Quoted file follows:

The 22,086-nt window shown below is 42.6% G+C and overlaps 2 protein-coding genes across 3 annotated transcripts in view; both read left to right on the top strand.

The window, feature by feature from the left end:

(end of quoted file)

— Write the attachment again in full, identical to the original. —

The 22,086-nt window shown below is 42.6% G+C and overlaps 2 protein-coding genes across 3 annotated transcripts in view; both read left to right on the top strand.

The window, feature by feature from the left end: